ICBA comment letter regarding cra
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ICBA comment letter regarding cra

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July 30, 2009 Robert E. Feldman, Executive Secretary Jennifer J. Johnson, Secretary Attention: Comments Board of Governors of the Federal Deposit Insurance Corporation Federal Reserve System th550 17 Street, NW 20th Street & Constitution Avenue, NW Washington, DC 20429 Washington, DC 20551 Attention: RIN number 3064-AD45 Attention: Docket No. R -1360 Office of the Comptroller of the Currency Regulation Comments, 250 E Street, SW, Mail Stop 2-3 Chief Counsel’s Office Washington, DC 20219 Office of Thrift Supervision Attention: Docket ID OCC-2009-0010 1700 G Street, NW Washington, DC 20552 Attention: OTS-2009-0010 Re: Proposed Amendments Regarding Community Reinvestment Dear Sir or Madam: 1The Independent Community Bankers of America (ICBA) welcomes the opportunity to comment on this interagency proposal that would revise the rules implementing the Community Reinvestment Act (CRA) based on provisions in the Higher Education Opportunity Act (HEOA), enacted on August 14, 2008. Under the existing CRA regulations, education loans are evaluated as consumer loans. An institution’s consumer lending must be evaluated if consumer lending makes up a substantial majority of an institution’s business. 1The Independent Community ...

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Published by
Reads 33
Language English
July 30, 2009
Robert E. Feldman, Executive Secretary
Jennifer J. Johnson, Secretary
Attention: Comments
Board of Governors of the
Federal Deposit Insurance Corporation
Federal Reserve System
550 17
th
Street, NW
20th Street & Constitution Avenue, NW
Washington, DC
20429
Washington, DC
20551
Attention: RIN number 3064-AD45
Attention: Docket No. R -1360
Office of the Comptroller of the Currency
Regulation Comments,
250 E Street, SW, Mail Stop 2-3
Chief Counsel’s Office
Washington, DC
20219
Office of Thrift Supervision
Attention: Docket ID OCC-2009-0010
1700 G Street, NW
Washington, DC
20552
Attention: OTS-2009-0010
Re: Proposed Amendments Regarding Community Reinvestment
Dear Sir or Madam:
The Independent Community Bankers of America (ICBA)
1
welcomes the opportunity to
comment on this interagency proposal that would revise the rules implementing the
Community Reinvestment Act (CRA) based on provisions in the Higher Education
Opportunity Act (HEOA), enacted on August 14, 2008.
Under the existing CRA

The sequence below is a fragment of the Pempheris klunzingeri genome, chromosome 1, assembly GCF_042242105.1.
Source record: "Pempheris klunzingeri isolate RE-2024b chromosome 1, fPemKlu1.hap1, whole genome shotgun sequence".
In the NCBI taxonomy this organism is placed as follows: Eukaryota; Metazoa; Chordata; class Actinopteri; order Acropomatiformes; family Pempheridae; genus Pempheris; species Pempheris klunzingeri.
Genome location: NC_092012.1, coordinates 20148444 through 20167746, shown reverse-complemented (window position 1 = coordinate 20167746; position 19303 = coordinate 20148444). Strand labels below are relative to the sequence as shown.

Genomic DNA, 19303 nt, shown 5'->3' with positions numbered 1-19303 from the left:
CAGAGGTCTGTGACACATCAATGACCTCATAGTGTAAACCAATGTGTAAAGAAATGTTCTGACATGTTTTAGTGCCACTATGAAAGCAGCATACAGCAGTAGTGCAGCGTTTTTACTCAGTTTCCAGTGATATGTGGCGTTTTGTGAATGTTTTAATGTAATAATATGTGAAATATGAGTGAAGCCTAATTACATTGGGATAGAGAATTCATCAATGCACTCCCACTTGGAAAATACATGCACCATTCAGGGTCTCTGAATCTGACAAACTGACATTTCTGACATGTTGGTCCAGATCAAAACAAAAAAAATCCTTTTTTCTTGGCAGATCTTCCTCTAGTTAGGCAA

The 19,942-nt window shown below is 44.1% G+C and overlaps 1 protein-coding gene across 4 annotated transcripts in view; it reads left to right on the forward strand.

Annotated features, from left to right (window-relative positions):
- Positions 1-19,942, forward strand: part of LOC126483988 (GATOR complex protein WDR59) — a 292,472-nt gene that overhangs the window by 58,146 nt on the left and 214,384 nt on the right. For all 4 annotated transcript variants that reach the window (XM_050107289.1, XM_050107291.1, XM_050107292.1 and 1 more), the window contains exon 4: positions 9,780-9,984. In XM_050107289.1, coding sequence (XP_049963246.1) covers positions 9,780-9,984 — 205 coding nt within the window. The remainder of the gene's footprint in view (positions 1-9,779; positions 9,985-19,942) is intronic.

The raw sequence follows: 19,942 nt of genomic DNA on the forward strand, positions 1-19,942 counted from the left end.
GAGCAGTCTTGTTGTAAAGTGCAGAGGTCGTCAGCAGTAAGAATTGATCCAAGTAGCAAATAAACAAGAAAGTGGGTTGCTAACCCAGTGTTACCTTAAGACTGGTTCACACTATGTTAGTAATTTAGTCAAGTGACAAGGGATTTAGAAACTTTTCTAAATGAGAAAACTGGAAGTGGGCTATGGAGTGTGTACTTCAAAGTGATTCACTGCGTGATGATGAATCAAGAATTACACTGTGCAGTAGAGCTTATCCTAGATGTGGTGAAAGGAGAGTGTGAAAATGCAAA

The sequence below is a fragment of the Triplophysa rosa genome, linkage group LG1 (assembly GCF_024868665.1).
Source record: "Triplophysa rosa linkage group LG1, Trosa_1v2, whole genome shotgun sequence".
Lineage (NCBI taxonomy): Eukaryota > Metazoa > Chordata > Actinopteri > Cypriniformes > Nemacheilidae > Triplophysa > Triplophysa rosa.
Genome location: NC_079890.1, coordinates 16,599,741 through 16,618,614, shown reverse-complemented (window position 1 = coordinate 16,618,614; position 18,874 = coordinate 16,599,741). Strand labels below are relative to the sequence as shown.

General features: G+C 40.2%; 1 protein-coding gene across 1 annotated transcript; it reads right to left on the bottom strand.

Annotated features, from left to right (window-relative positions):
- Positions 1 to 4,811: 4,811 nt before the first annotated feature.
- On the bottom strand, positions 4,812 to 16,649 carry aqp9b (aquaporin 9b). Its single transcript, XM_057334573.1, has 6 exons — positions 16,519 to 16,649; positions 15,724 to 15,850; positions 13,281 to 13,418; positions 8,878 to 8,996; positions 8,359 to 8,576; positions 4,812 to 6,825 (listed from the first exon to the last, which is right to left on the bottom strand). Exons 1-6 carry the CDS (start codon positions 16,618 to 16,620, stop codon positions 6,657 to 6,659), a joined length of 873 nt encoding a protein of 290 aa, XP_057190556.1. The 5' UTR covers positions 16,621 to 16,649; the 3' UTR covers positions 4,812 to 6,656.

regulations, education loans are evaluated as consumer loans.
An institution’s consumer
lending must be evaluated if consumer lending makes up a substantial majority of an
institution’s business.
1
The Independent Community Bankers of America represents nearly 5,000 community banks of all sizes and
charter types throughout the United States
and is dedicated exclusively to representing the interests of the
community banking industry and the communities and customers we serve. ICBA aggregates the power of its
members to provide a voice for community banking interests in Washington, resources to enhance community
bank education and marketability, and profitability options to help community banks compete in an ever-
changing marketplace.
With nearly 5,000 members, representing more than 20,000 locations nationwide and employing nearly
300,000 Americans, ICBA members hold $1 trillion in assets, $800 billion in deposits, and $700 billion in
loans to consumers, small businesses and the agricultural community. For more information, visit ICBA’s
website at www.icba.org.
2
Section 1031 of the HEOA revised the CRA to require the federal bank and thrift
regulatory agencies (collectively, the "Agencies") to consider low-cost education loans
that an institution provides to low-income borrowers when evaluating its record of
meeting community credit needs.
In accordance with the recently enacted HEOA, the
Agencies are proposing to implement regulations that would require them to consider, as
a factor, low-cost education loans provided to low-income borrowers in the bank’s
assessment area who have an individual income of less than 50% of the area median
income, when evaluating and rating a bank’s community reinvestment record.
The